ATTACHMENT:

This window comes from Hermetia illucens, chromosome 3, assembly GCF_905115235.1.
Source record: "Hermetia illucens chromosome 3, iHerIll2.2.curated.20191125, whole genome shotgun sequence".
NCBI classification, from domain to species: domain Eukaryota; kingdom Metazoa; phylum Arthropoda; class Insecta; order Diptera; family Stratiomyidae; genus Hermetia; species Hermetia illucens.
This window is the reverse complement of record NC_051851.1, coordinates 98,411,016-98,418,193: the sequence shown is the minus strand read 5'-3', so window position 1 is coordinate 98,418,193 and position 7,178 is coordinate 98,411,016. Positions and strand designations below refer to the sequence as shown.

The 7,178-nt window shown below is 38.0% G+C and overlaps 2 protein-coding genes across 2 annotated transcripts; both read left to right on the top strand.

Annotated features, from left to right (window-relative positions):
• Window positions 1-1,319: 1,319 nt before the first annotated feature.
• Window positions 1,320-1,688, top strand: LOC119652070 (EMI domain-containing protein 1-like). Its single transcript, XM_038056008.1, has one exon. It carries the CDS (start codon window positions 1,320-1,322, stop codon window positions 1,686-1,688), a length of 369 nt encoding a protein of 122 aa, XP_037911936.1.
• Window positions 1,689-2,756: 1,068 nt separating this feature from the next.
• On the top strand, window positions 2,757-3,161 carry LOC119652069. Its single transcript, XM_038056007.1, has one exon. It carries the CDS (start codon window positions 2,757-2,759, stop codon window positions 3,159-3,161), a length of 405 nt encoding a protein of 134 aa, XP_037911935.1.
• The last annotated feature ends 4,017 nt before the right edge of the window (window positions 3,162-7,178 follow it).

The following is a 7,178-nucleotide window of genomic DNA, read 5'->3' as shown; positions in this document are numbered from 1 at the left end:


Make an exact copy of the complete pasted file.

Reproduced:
This window comes from Hermetia illucens, chromosome 3, assembly GCF_905115235.1.
Source record: "Hermetia illucens chromosome 3, iHerIll2.2.curated.20191125, whole genome shotgun sequence".
NCBI classification, from domain to species: domain Eukaryota; kingdom Metazoa; phylum Arthropoda; class Insecta; order Diptera; family Stratiomyidae; genus Hermetia; species Hermetia illucens.
This window is the reverse complement of record NC_051851.1, coordinates 98,411,016-98,418,193: the sequence shown is the minus strand read 5'-3', so window position 1 is coordinate 98,418,193 and position 7,178 is coordinate 98,411,016. Positions and strand designations below refer to the sequence as shown.

The 7,178-nt window shown below is 38.0% G+C and overlaps 2 protein-coding genes across 2 annotated transcripts; both read left to right on the top strand.

Annotated features, from left to right (window-relative positions):
• Window positions 1-1,319: 1,319 nt before the first annotated feature.
• Window positions 1,320-1,688, top strand: LOC119652070 (EMI domain-containing protein 1-like). Its single transcript, XM_038056008.1, has one exon. It carries the CDS (start codon window positions 1,320-1,322, stop codon window positions 1,686-1,688), a length of 369 nt encoding a protein of 122 aa, XP_037911936.1.
• Window positions 1,689-2,756: 1,068 nt separating this feature from the next.
• On the top strand, window positions 2,757-3,161 carry LOC119652069. Its single transcript, XM_038056007.1, has one exon. It carries the CDS (start codon window positions 2,757-2,759, stop codon window positions 3,159-3,161), a length of 405 nt encoding a protein of 134 aa, XP_037911935.1.
• The last annotated feature ends 4,017 nt before the right edge of the window (window positions 3,162-7,178 follow it).

The following is a 7,178-nucleotide window of genomic DNA, read 5'->3' as shown; positions in this document are numbered from 1 at the left end: